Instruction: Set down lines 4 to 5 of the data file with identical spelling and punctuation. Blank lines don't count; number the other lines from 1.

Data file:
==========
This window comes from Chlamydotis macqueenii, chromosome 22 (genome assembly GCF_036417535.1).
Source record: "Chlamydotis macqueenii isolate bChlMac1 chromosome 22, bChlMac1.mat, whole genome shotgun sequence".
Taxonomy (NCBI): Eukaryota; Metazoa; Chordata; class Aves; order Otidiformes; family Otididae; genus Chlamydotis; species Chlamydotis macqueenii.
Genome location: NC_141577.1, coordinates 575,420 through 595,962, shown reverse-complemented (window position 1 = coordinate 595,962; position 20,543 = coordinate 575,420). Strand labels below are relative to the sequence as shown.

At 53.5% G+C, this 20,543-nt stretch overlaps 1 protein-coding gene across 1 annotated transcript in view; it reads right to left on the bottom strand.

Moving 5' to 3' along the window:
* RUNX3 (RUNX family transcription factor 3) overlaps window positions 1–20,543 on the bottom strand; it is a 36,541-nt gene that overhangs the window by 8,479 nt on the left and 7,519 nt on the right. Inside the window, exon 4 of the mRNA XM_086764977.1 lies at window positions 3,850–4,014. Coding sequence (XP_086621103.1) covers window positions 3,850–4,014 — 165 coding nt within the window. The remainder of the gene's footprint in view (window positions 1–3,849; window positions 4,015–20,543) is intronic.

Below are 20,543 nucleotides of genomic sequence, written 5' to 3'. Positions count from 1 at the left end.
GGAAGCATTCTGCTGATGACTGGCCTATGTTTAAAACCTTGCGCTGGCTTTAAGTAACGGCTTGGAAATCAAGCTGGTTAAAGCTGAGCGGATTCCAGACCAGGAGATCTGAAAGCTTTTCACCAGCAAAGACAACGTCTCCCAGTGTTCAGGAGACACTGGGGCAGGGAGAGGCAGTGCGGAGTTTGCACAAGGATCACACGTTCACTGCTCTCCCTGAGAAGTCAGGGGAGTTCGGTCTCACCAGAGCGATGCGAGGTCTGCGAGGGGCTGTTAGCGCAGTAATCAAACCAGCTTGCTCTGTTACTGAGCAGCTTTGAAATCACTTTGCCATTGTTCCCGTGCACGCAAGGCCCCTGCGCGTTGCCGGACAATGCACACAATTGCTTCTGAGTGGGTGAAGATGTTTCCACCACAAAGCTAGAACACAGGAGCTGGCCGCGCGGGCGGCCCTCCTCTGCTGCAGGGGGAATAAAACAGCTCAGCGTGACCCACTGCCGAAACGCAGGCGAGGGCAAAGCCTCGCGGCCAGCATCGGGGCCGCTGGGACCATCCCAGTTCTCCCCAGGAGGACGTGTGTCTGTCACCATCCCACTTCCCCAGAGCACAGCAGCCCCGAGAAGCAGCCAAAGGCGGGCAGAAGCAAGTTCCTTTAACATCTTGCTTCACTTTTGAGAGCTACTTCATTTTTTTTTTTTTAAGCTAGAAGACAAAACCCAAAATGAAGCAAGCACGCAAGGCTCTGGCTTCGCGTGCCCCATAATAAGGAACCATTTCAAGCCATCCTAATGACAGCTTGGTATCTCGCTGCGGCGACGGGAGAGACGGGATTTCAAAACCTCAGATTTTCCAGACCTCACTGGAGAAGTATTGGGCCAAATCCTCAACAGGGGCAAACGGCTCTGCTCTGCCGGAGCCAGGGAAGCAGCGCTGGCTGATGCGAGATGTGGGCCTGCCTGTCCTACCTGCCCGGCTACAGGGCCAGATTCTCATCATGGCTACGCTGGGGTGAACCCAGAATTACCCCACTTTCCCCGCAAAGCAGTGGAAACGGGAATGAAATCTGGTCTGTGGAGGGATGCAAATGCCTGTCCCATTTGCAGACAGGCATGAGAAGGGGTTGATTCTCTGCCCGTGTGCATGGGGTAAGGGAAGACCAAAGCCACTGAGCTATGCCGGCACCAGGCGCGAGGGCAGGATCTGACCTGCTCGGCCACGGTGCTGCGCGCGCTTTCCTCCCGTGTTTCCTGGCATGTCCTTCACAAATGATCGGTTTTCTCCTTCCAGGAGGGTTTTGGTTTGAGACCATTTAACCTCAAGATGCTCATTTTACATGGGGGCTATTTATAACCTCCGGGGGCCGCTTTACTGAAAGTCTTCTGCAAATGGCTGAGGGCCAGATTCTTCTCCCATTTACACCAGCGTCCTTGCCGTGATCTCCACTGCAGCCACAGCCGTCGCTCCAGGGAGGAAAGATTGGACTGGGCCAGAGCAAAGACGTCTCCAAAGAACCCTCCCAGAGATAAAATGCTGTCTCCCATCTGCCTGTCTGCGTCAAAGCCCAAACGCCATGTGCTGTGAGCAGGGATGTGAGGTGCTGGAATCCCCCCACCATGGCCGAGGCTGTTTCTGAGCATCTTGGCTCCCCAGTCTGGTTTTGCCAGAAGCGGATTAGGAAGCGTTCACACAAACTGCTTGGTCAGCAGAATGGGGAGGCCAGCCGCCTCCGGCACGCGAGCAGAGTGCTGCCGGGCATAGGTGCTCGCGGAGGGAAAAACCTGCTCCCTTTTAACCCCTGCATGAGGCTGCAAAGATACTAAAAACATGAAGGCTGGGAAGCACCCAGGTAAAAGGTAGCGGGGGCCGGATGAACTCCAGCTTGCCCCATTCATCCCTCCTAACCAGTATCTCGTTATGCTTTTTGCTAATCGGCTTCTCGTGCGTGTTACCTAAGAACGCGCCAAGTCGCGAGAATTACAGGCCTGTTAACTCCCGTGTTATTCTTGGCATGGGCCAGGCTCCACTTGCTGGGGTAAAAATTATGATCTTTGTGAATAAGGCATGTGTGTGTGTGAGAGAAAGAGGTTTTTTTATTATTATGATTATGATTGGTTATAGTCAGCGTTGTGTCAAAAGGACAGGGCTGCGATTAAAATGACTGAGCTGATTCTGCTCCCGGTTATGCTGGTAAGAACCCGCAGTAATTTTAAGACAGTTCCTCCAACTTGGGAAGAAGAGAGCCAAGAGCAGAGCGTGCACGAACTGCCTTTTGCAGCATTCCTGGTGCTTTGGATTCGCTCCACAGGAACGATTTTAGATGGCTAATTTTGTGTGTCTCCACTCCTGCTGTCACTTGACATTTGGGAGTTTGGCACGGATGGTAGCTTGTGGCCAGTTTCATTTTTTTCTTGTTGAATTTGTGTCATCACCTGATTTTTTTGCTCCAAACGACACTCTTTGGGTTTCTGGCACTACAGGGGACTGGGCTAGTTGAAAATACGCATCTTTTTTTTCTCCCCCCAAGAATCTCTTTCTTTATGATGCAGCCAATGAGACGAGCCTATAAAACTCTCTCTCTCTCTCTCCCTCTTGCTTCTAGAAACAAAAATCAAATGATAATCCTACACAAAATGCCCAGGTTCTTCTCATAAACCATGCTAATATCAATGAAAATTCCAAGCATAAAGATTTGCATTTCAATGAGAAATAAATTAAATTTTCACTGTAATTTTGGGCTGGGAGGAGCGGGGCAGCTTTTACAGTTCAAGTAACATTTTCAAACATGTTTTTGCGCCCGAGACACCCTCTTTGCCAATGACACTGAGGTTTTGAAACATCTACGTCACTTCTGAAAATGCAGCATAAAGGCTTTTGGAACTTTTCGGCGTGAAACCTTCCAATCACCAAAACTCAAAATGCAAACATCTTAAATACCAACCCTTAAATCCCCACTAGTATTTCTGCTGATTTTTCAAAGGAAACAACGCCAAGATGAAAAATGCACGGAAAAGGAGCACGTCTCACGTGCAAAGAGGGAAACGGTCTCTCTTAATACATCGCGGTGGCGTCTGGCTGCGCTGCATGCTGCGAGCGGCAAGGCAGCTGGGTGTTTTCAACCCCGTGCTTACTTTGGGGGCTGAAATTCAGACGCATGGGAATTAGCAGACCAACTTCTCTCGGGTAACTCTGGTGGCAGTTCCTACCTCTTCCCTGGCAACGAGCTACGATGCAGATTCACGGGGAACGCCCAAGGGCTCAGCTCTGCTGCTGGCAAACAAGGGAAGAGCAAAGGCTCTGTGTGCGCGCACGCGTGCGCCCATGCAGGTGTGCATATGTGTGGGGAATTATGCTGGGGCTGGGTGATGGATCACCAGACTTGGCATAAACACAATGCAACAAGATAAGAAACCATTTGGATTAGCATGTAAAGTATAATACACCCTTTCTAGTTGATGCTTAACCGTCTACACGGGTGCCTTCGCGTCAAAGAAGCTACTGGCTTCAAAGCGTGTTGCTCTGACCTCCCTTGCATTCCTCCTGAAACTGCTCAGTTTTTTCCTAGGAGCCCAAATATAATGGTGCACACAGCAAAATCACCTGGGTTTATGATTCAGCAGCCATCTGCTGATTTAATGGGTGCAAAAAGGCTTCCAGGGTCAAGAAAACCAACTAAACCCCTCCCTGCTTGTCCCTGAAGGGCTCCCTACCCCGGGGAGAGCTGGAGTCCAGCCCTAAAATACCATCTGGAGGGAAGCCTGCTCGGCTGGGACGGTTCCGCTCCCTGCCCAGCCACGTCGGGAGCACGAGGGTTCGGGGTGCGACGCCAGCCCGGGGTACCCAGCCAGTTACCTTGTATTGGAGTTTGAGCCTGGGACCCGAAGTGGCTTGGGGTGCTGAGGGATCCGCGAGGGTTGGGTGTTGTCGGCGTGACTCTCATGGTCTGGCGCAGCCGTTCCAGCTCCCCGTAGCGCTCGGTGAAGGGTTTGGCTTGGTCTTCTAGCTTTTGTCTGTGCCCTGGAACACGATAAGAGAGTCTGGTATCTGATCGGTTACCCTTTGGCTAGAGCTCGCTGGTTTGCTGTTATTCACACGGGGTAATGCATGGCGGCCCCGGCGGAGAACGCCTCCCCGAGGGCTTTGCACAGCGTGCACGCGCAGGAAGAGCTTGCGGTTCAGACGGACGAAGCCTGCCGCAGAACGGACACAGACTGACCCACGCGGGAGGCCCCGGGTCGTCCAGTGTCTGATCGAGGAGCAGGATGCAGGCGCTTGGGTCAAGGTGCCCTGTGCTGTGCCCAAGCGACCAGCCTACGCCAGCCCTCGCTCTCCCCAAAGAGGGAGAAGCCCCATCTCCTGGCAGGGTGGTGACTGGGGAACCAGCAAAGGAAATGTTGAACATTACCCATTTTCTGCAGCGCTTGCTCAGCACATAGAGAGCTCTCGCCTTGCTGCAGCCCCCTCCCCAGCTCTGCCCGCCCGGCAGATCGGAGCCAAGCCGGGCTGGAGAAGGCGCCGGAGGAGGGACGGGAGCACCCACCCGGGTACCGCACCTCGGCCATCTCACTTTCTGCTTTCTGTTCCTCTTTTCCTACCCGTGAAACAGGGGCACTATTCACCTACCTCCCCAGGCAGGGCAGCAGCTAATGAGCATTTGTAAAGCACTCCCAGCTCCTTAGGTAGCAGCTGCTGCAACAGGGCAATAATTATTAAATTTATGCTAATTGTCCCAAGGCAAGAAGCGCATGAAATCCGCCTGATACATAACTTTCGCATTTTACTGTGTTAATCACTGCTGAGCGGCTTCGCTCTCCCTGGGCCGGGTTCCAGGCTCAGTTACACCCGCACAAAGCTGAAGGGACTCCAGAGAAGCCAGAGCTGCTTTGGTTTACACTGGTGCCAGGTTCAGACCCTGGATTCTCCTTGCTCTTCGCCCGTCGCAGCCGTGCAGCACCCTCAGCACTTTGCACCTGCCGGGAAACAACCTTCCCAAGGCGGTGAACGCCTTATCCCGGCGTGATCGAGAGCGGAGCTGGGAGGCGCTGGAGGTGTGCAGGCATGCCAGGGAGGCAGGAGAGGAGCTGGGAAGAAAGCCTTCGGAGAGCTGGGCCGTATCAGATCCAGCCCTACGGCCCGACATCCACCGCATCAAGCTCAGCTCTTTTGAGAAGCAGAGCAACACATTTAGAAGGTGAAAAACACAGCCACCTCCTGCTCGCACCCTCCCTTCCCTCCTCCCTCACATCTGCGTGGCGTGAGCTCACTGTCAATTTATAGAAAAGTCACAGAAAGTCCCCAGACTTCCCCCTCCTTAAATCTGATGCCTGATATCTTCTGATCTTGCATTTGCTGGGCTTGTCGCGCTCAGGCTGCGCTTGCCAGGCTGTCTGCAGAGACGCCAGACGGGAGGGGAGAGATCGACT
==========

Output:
Genome location: NC_141577.1, coordinates 575,420 through 595,962, shown reverse-complemented (window position 1 = coordinate 595,962; position 20,543 = coordinate 575,420). Strand labels below are relative to the sequence as shown.

At 53.5% G+C, this 20,543-nt stretch overlaps 1 protein-coding gene across 1 annotated transcript in view; it reads right to left on the bottom strand.